Glass sits down for dinner at Judy Joo’s contemporary Korean restaurant, Jinjuu

Glass sits down for dinner at Judy Joo’s contemporary Korean restaurant, Jinjuu – a pearl in London’s dining scene

FINE dining might not be the first thing that comes to mind when one thinks of Korean food – and that’s not a bad thing. Judy Joo does things a little differently, however, weaving together authenticity and elegance to form a delicious tapestry. Jinjuu, which means “pearl” in Korean, opened first in Soho and then Hong Kong. The newest location, in Mayfair, leans more heavily on the sophisticated side.

Cocktails at JinjuuCocktails at Jinjuu

Judy JooJudy Joo founder of Jinjuu

We were sat on a large round table at the front on one of the restaurant’s opening nights; it’s dark enough inside to create an atmosphere, but not so dark we might miss our food. The cocktail list is long and whimsical, with tongue-in-cheek names and intriguing twists on classics, such as the Kimchi Bloody Mary. I went for the quite singular Double Truffle; in it, the sweet citrus of yuga danced with savoury white truffle undertones. Definitely order that. As for the food, you can’t go wrong with Korean fried chicken and Joo does it so well.

Ssam at JinjuuSsam at Jinjuu

It’s not quite as spicy as some variations, but the marinade is so packed with flavour and the chicken of such a superior quality that it’s almost a shame to have to share it. Mandoo, like dumplings, come with various traditional fillings. We chose short rib and kimchi but, if we were to return, we’d certainly try the other variations. In a similar vein, if we’d have had more room, we’d have ordered something from the raw bar – scallops perhaps.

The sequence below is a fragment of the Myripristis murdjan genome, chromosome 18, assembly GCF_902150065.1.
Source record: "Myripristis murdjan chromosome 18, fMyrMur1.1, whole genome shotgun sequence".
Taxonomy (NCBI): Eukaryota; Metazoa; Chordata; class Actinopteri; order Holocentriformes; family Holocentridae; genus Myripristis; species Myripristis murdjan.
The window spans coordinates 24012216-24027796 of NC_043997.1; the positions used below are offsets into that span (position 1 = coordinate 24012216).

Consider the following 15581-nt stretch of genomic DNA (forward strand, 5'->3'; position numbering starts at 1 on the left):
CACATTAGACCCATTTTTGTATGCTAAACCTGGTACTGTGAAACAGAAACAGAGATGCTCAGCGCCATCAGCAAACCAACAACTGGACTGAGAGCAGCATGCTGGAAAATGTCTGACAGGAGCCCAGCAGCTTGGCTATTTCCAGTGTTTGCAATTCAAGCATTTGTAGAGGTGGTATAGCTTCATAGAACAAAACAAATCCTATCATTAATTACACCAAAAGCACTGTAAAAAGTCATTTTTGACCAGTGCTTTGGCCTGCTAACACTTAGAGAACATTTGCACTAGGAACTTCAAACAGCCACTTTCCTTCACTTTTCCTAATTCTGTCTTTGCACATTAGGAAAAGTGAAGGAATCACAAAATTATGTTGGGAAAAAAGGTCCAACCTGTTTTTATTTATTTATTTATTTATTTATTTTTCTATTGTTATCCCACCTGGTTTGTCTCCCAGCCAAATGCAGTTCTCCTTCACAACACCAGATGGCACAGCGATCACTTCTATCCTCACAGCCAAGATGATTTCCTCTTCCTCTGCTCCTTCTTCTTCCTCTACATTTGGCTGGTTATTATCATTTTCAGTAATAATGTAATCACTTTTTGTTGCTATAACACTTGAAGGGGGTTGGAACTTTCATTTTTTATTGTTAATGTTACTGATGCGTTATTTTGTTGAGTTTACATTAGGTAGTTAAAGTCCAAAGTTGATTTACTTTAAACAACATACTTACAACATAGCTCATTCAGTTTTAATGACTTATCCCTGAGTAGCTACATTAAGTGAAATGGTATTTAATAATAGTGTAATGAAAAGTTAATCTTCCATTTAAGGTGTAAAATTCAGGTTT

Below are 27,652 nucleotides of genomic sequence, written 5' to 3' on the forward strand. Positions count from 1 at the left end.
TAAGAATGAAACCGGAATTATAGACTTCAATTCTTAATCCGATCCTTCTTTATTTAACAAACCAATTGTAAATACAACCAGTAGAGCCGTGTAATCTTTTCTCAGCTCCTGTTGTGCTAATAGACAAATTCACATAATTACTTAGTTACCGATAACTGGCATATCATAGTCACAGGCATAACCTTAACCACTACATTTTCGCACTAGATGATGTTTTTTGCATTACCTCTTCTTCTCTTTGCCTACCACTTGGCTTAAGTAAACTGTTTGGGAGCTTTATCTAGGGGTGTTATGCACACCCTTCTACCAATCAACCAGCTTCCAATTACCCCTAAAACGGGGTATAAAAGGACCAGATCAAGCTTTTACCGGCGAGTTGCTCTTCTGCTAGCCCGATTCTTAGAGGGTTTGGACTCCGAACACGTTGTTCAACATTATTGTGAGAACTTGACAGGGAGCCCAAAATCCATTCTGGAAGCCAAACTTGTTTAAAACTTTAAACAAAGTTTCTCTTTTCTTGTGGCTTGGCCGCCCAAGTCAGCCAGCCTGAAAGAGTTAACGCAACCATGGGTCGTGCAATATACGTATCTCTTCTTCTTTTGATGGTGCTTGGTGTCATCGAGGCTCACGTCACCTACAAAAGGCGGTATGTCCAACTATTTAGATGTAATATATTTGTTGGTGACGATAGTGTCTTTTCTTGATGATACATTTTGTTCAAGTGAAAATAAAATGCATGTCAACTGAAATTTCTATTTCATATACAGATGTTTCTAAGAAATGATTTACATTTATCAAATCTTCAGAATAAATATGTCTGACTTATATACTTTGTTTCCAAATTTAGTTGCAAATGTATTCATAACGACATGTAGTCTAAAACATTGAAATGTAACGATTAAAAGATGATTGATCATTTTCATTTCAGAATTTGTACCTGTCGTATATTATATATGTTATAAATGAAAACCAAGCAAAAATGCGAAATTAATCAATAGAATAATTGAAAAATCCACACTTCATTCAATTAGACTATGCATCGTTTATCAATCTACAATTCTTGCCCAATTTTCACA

Fried chicken at JinjuuFried chicken at Jinjuu

As for the main course, we went for something from the ssam menu. These are meat and lettuce wraps that you assemble yourself, mixing fillings and sauces to suit you. We went for the short rib, which was impossibly soft and, again, overflowing with the rich flavours of Korean spices. My only complaint would be that I’d have liked even more. We also ordered japchae – a Korean staple. It’s made with sweet potato starch noodles that, when cooked, become translucent and sticky. It’s mixed with vegetables and, sometimes, beef.

Bulgogi beef at JinjuuBulgogi beef at Jinjuu

Jinjuu stays pretty close to the traditional version with its take, though you can opt to top it with prawns or chicken. It was suitably comforting, and impressively large. There’s also bibimbap on the menu, done the proper way in a hot clay pot that lets the rice crisp up as it sticks to the edges.

Snickers HotteokSnickers hotteok at Jinjuu

For dessert we went for the snickers hotteok. I’d had hotteok from a street stall in South Korea and loved it. It’s essentially a thick, piping hot pancake that burst and billows with stream as you bite into its peanut-filled middle. Jinjuu’s version is an upgrade on this with chocolate cream and nougat ice cream adding an indulgent edge. This, it seems, is what Jinjuu does so well. It’s real, nostalgic and yet entirely new – so you can enjoy it whether or not you’re familiar with Korean cuisine.

by Becky Zanker

Jinjuu 39 Albemarle Street Mayfair, London W1S 4JQ

Opening hours – Mon to Sat: 12pm-12am, Sun: Closed

Tel: 020 3889 0780